Notes from underground

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Enablement — a new pondian difference?

I’ve just discovered a new (to me) and hitherto entirely unsuspected difference in meaning of a word on the east and west sides of the herring pond that geographers call the Atlantic Ocean. It seems that in North America “enablement” means something completely different from what it means in South Africa, and to all accounts, the UK. I’m not sure about other parts of the English-speaking world.

Someone posted this chart of virtues on Facebook:

VirtuesI reposted it, with the comment that I was puzzled by “Enablement”, as I could not see where it fitted. I would have said “Altruism” there, perhaps, even though it sounds a bit Ayn Randish.

Evan Kirshenbaum, an American and a respected language fundi, responded, “The notion is being so uncritical that you wind up helping somebody’s self-destructive behavior.

That seemed weird.

It is almost completely opposite to the way I have usually heard the world used. To me, and I’m sure to most South Africans, “enablement” means helping someone to do something for themselves rather than always relying on others to do it for them.

The classic example is teaching a child to tie its own shoe laces.

Tying your own shoe laces is self-destructive behaviour?

The mind boggles.

I’ve mainly heard the term used in the context of community development and political activism.

It meant enabling people to do things for themselves rather than waiting for the government to do things for them.

One of the classic examples was in a handbook for community development compiled by an American friend.

Back in the day (ie about 45 years ago) a deputation from a small rural community in Zululand went see the local magistrate to complain that they had no drinking water.

Magistrate: Why don’t you have water? The government just built a new dam.

Community leaders: “Yes, but we cannot drink the water in the dam.”

M: Why can’t you drink the water?

CL: There is a dead dog in it.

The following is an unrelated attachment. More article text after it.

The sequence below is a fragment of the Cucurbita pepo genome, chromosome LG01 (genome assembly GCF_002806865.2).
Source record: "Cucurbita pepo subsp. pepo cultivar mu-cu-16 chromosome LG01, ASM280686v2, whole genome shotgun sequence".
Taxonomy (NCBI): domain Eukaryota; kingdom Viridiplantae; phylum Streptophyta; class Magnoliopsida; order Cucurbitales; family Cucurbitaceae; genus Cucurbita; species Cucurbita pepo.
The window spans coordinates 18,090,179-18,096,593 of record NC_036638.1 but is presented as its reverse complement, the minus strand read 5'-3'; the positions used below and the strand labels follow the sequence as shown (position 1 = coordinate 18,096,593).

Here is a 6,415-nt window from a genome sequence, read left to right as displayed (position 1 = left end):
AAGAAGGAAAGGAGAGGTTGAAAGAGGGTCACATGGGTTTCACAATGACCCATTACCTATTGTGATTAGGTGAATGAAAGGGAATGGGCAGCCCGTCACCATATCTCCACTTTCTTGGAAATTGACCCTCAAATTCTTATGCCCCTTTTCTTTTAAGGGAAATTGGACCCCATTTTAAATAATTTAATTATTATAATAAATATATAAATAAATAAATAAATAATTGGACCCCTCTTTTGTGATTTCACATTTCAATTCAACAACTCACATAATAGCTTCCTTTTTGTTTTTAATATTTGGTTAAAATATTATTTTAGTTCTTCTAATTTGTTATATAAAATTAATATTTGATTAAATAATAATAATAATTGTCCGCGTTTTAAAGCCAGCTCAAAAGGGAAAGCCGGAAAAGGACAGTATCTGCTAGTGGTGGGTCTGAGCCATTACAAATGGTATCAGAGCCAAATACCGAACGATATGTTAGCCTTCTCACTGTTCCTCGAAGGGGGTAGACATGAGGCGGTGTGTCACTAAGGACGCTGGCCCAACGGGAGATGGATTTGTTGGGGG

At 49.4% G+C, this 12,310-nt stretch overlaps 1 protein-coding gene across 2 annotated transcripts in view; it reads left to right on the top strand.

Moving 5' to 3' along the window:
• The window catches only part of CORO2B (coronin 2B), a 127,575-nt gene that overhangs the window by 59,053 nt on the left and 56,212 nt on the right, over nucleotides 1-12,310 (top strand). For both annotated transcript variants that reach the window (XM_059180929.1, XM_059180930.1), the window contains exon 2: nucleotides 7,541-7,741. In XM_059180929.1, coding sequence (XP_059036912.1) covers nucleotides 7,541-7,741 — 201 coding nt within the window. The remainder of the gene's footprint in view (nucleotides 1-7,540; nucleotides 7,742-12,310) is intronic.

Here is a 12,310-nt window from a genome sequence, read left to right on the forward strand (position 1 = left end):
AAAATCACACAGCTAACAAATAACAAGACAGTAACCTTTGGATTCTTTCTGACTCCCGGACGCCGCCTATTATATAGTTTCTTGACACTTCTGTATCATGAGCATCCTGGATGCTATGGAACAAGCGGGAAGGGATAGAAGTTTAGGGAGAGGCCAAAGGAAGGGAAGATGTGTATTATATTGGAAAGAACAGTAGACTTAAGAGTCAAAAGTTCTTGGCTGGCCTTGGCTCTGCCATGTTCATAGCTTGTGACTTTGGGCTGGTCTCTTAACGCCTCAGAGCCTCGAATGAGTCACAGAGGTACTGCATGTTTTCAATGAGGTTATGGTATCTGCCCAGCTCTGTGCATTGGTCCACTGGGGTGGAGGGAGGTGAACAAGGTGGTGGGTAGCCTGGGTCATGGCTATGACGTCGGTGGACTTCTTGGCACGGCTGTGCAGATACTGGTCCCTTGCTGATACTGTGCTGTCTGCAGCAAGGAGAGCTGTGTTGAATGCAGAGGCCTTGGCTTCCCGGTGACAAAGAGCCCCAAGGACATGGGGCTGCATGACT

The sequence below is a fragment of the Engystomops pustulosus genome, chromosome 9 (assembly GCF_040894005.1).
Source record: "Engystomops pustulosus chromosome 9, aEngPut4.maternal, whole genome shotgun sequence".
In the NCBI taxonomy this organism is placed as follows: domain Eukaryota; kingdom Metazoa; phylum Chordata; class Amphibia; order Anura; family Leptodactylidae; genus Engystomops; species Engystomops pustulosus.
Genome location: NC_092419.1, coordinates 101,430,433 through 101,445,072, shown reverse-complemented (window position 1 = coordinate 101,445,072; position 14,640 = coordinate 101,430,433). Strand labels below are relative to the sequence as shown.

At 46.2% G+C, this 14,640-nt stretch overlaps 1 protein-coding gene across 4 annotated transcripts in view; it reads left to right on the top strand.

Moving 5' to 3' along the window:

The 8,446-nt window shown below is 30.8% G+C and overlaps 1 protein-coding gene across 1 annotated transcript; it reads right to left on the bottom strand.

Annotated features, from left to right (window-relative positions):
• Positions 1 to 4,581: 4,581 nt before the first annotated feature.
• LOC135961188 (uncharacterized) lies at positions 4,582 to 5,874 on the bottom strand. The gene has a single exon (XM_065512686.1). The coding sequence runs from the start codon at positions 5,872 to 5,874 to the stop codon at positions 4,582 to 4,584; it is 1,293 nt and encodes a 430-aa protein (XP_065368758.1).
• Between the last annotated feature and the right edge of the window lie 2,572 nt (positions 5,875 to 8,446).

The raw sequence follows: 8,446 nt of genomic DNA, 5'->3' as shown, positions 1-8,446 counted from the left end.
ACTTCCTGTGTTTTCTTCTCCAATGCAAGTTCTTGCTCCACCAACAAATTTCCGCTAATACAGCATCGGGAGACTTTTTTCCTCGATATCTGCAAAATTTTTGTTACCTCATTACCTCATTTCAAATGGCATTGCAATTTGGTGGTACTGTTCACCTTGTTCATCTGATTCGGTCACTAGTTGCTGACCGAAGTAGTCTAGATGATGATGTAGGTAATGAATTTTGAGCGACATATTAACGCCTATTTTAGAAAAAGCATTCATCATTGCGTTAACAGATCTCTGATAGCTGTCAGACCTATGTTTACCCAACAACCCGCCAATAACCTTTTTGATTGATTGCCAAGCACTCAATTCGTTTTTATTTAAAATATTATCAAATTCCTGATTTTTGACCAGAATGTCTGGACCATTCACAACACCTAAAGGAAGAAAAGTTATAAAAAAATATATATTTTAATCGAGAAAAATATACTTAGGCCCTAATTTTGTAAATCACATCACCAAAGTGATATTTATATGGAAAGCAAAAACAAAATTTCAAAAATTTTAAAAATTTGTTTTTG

M: Why don’t you just remove the dog?

CL: It is the government’s dam. The government must remove the dog.

Now there are various  sub-texts about power relations in that story that are explored in the manual of community development. I am using the story here simply to illustrate the kind of attitude of dependency that enablement is intended to overcome, and it is the dependency, rather than the enablement, that is seen as self-destructive.

So how did a word get transformed to mean almost its opposite in the space of 45 years?

Update 26 January 2016

I have done some more historical research, and established that the difference is not pondian, in the sense that it has different meanings on different sides of the Atlantic ocean, since both meanings originated in the USA.

The terms enabler and enabling (in the sense I have described) were introduced to South Africa in the mid-1960s by an American Episcopalian priest, Don Griswold, and the circumstances of the introduction were as follows.

The Anglican Bishop of Zululand, Tom Savage, wanted lay people to be more active in the church, and tried by various means to promote “the ministry of the laity”. At some point, presumably on a visit to the USA, he had been introduced to T-Groups, also referred to as Sensitivity Training, Encounter Groups or Group Dynamics. This method of experience-based education in group processes was endorsed by the US psychologist Carl Rogers.

Bishop Savage invited Don Griswold to come to South Africa, and he was the Rector of the parish of Holy Cross in Empangeni, and ran T-Group training at the diocesan conference centre at KwaNzimela. Bishop Savage encouraged all the clergy to take part in this training, and most of the groups were mixed clergy and laity, black and white, male and female, Zulu-speaking and English-speaking. As Bishop Savage had hoped, the training helped to break down barriers between clergy and laity, black and white. The latter aspect of the training was anathema to the government of the day, which appointed a commission of inquiry to investigate these breeding grounds of leftists (a headline in one Afrikaans newspaper was brooines van linkses onthul (breeding ground of leftists exposed) .